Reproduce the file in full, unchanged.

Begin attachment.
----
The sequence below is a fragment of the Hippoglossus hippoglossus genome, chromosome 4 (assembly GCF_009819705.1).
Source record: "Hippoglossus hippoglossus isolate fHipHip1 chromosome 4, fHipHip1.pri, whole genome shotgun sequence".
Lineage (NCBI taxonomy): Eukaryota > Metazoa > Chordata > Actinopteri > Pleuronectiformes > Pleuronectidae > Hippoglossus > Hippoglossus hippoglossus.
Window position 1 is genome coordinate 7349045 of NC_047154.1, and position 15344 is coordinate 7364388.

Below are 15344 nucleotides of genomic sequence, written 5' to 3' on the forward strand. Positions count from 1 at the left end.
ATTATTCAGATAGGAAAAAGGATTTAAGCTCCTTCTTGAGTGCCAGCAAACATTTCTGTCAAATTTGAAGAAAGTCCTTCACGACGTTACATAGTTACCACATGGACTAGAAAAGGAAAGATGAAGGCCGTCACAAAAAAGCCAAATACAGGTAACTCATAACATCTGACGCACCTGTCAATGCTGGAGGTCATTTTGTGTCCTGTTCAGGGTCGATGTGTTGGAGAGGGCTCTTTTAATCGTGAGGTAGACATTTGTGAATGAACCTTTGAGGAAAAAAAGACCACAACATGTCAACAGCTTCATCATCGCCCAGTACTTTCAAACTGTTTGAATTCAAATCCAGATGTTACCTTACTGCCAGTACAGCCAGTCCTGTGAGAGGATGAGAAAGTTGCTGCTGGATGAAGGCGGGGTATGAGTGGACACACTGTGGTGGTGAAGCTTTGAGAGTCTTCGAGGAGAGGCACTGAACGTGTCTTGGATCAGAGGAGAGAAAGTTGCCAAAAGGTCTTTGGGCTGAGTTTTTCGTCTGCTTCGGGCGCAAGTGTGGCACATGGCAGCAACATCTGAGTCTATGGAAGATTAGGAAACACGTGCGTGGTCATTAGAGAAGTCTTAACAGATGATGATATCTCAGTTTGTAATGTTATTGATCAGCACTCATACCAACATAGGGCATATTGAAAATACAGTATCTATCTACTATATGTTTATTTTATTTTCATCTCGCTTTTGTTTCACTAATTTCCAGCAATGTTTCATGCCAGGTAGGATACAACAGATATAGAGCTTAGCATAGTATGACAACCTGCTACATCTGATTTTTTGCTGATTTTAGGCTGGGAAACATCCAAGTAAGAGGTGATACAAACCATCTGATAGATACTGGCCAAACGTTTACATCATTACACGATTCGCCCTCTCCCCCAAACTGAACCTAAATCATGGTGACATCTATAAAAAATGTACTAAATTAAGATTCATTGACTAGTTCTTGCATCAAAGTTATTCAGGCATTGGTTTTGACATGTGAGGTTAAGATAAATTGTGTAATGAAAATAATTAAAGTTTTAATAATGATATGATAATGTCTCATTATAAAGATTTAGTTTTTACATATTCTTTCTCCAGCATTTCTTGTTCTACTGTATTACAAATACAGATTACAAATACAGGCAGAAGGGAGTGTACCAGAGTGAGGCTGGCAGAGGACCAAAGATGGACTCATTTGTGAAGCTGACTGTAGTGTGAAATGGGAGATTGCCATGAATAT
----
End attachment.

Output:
The sequence below is a fragment of the Hippoglossus hippoglossus genome, chromosome 4 (assembly GCF_009819705.1).
Source record: "Hippoglossus hippoglossus isolate fHipHip1 chromosome 4, fHipHip1.pri, whole genome shotgun sequence".
Lineage (NCBI taxonomy): Eukaryota > Metazoa > Chordata > Actinopteri > Pleuronectiformes > Pleuronectidae > Hippoglossus > Hippoglossus hippoglossus.
Window position 1 is genome coordinate 7349045 of NC_047154.1, and position 15344 is coordinate 7364388.

Below are 15344 nucleotides of genomic sequence, written 5' to 3' on the forward strand. Positions count from 1 at the left end.
ATTATTCAGATAGGAAAAAGGATTTAAGCTCCTTCTTGAGTGCCAGCAAACATTTCTGTCAAATTTGAAGAAAGTCCTTCACGACGTTACATAGTTACCACATGGACTAGAAAAGGAAAGATGAAGGCCGTCACAAAAAAGCCAAATACAGGTAACTCATAACATCTGACGCACCTGTCAATGCTGGAGGTCATTTTGTGTCCTGTTCAGGGTCGATGTGTTGGAGAGGGCTCTTTTAATCGTGAGGTAGACATTTGTGAATGAACCTTTGAGGAAAAAAAGACCACAACATGTCAACAGCTTCATCATCGCCCAGTACTTTCAAACTGTTTGAATTCAAATCCAGATGTTACCTTACTGCCAGTACAGCCAGTCCTGTGAGAGGATGAGAAAGTTGCTGCTGGATGAAGGCGGGGTATGAGTGGACACACTGTGGTGGTGAAGCTTTGAGAGTCTTCGAGGAGAGGCACTGAACGTGTCTTGGATCAGAGGAGAGAAAGTTGCCAAAAGGTCTTTGGGCTGAGTTTTTCGTCTGCTTCGGGCGCAAGTGTGGCACATGGCAGCAACATCTGAGTCTATGGAAGATTAGGAAACACGTGCGTGGTCATTAGAGAAGTCTTAACAGATGATGATATCTCAGTTTGTAATGTTATTGATCAGCACTCATACCAACATAGGGCATATTGAAAATACAGTATCTATCTACTATATGTTTATTTTATTTTCATCTCGCTTTTGTTTCACTAATTTCCAGCAATGTTTCATGCCAGGTAGGATACAACAGATATAGAGCTTAGCATAGTATGACAACCTGCTACATCTGATTTTTTGCTGATTTTAGGCTGGGAAACATCCAAGTAAGAGGTGATACAAACCATCTGATAGATACTGGCCAAACGTTTACATCATTACACGATTCGCCCTCTCCCCCAAACTGAACCTAAATCATGGTGACATCTATAAAAAATGTACTAAATTAAGATTCATTGACTAGTTCTTGCATCAAAGTTATTCAGGCATTGGTTTTGACATGTGAGGTTAAGATAAATTGTGTAATGAAAATAATTAAAGTTTTAATAATGATATGATAATGTCTCATTATAAAGATTTAGTTTTTACATATTCTTTCTCCAGCATTTCTTGTTCTACTGTATTACAAATACAGATTACAAATACAGGCAGAAGGGAGTGTACCAGAGTGAGGCTGGCAGAGGACCAAAGATGGACTCATTTGTGAAGCTGACTGTAGTGTGAAATGGGAGATTGCCATGAATAT